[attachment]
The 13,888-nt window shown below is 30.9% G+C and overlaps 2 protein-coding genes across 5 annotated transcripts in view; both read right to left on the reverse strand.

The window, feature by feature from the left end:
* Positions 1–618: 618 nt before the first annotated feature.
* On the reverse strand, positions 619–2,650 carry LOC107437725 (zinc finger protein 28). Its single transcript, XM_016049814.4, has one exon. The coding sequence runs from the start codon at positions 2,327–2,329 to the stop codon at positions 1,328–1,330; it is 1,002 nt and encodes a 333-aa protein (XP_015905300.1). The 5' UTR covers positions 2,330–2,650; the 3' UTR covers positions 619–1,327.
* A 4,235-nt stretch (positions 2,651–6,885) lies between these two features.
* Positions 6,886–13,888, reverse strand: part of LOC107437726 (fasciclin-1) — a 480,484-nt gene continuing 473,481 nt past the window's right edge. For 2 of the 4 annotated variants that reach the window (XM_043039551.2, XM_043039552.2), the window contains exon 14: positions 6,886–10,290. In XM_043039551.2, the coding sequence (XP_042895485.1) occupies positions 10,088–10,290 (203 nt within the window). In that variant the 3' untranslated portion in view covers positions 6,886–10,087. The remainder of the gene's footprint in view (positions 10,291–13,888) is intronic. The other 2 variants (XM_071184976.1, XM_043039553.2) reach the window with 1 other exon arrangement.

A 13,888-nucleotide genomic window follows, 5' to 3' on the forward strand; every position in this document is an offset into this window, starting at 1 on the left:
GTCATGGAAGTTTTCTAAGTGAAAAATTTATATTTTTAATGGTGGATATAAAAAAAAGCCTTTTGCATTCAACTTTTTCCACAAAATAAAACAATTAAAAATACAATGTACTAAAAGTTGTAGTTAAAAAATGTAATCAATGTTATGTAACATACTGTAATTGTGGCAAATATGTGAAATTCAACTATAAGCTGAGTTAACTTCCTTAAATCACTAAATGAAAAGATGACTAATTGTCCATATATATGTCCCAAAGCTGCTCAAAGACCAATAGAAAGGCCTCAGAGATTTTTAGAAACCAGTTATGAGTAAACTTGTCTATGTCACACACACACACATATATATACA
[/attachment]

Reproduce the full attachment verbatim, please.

The 13,888-nt window shown below is 30.9% G+C and overlaps 2 protein-coding genes across 5 annotated transcripts in view; both read right to left on the reverse strand.

The window, feature by feature from the left end:
* Positions 1–618: 618 nt before the first annotated feature.
* On the reverse strand, positions 619–2,650 carry LOC107437725 (zinc finger protein 28). Its single transcript, XM_016049814.4, has one exon. The coding sequence runs from the start codon at positions 2,327–2,329 to the stop codon at positions 1,328–1,330; it is 1,002 nt and encodes a 333-aa protein (XP_015905300.1). The 5' UTR covers positions 2,330–2,650; the 3' UTR covers positions 619–1,327.
* A 4,235-nt stretch (positions 2,651–6,885) lies between these two features.
* Positions 6,886–13,888, reverse strand: part of LOC107437726 (fasciclin-1) — a 480,484-nt gene continuing 473,481 nt past the window's right edge. For 2 of the 4 annotated variants that reach the window (XM_043039551.2, XM_043039552.2), the window contains exon 14: positions 6,886–10,290. In XM_043039551.2, the coding sequence (XP_042895485.1) occupies positions 10,088–10,290 (203 nt within the window). In that variant the 3' untranslated portion in view covers positions 6,886–10,087. The remainder of the gene's footprint in view (positions 10,291–13,888) is intronic. The other 2 variants (XM_071184976.1, XM_043039553.2) reach the window with 1 other exon arrangement.

A 13,888-nucleotide genomic window follows, 5' to 3' on the forward strand; every position in this document is an offset into this window, starting at 1 on the left:
GTCATGGAAGTTTTCTAAGTGAAAAATTTATATTTTTAATGGTGGATATAAAAAAAAGCCTTTTGCATTCAACTTTTTCCACAAAATAAAACAATTAAAAATACAATGTACTAAAAGTTGTAGTTAAAAAATGTAATCAATGTTATGTAACATACTGTAATTGTGGCAAATATGTGAAATTCAACTATAAGCTGAGTTAACTTCCTTAAATCACTAAATGAAAAGATGACTAATTGTCCATATATATGTCCCAAAGCTGCTCAAAGACCAATAGAAAGGCCTCAGAGATTTTTAGAAACCAGTTATGAGTAAACTTGTCTATGTCACACACACACACATATATATACA